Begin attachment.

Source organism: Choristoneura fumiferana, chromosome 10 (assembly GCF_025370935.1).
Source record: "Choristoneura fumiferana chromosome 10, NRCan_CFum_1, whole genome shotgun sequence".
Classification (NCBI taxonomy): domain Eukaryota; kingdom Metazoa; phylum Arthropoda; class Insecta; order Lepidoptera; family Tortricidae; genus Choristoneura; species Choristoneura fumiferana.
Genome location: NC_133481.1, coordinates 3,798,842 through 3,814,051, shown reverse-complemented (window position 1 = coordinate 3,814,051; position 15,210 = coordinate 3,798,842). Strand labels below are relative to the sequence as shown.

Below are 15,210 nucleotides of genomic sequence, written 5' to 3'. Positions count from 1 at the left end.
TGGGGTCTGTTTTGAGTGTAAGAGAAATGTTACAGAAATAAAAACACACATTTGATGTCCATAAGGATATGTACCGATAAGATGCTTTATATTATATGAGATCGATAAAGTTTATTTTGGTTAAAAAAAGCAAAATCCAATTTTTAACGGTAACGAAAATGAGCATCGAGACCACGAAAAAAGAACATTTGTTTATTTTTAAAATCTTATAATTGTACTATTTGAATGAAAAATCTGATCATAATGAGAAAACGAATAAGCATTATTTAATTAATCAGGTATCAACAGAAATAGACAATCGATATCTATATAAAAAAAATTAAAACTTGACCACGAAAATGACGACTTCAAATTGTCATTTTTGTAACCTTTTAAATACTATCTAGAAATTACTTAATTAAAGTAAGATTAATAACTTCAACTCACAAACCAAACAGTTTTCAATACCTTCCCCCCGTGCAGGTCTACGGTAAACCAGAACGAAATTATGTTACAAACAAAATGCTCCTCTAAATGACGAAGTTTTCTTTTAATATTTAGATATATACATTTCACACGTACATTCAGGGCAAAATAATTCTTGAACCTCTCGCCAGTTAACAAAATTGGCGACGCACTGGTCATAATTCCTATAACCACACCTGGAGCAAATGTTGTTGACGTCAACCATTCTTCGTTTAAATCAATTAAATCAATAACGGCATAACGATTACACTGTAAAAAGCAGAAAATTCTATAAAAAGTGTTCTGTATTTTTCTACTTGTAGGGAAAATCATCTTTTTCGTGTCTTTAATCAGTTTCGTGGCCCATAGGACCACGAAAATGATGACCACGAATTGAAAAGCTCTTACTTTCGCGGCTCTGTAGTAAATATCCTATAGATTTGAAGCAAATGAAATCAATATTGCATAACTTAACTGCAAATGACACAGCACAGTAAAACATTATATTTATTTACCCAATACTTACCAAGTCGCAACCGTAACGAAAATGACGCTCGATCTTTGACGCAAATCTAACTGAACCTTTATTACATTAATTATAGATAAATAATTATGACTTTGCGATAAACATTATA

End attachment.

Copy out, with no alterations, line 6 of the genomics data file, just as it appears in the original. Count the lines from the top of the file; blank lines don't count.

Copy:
TGGGGTCTGTTTTGAGTGTAAGAGAAATGTTACAGAAATAAAAACACACATTTGATGTCCATAAGGATATGTACCGATAAGATGCTTTATATTATATGAGATCGATAAAGTTTATTTTGGTTAAAAAAAGCAAAATCCAATTTTTAACGGTAACGAAAATGAGCATCGAGACCACGAAAAAAGAACATTTGTTTATTTTTAAAATCTTATAATTGTACTATTTGAATGAAAAATCTGATCATAATGAGAAAACGAATAAGCATTATTTAATTAATCAGGTATCAACAGAAATAGACAATCGATATCTATATAAAAAAAATTAAAACTTGACCACGAAAATGACGACTTCAAATTGTCATTTTTGTAACCTTTTAAATACTATCTAGAAATTACTTAATTAAAGTAAGATTAATAACTTCAACTCACAAACCAAACAGTTTTCAATACCTTCCCCCCGTGCAGGTCTACGGTAAACCAGAACGAAATTATGTTACAAACAAAATGCTCCTCTAAATGACGAAGTTTTCTTTTAATATTTAGATATATACATTTCACACGTACATTCAGGGCAAAATAATTCTTGAACCTCTCGCCAGTTAACAAAATTGGCGACGCACTGGTCATAATTCCTATAACCACACCTGGAGCAAATGTTGTTGACGTCAACCATTCTTCGTTTAAATCAATTAAATCAATAACGGCATAACGATTACACTGTAAAAAGCAGAAAATTCTATAAAAAGTGTTCTGTATTTTTCTACTTGTAGGGAAAATCATCTTTTTCGTGTCTTTAATCAGTTTCGTGGCCCATAGGACCACGAAAATGATGACCACGAATTGAAAAGCTCTTACTTTCGCGGCTCTGTAGTAAATATCCTATAGATTTGAAGCAAATGAAATCAATATTGCATAACTTAACTGCAAATGACACAGCACAGTAAAACATTATATTTATTTACCCAATACTTACCAAGTCGCAACCGTAACGAAAATGACGCTCGATCTTTGACGCAAATCTAACTGAACCTTTATTACATTAATTATAGATAAATAATTATGACTTTGCGATAAACATTATA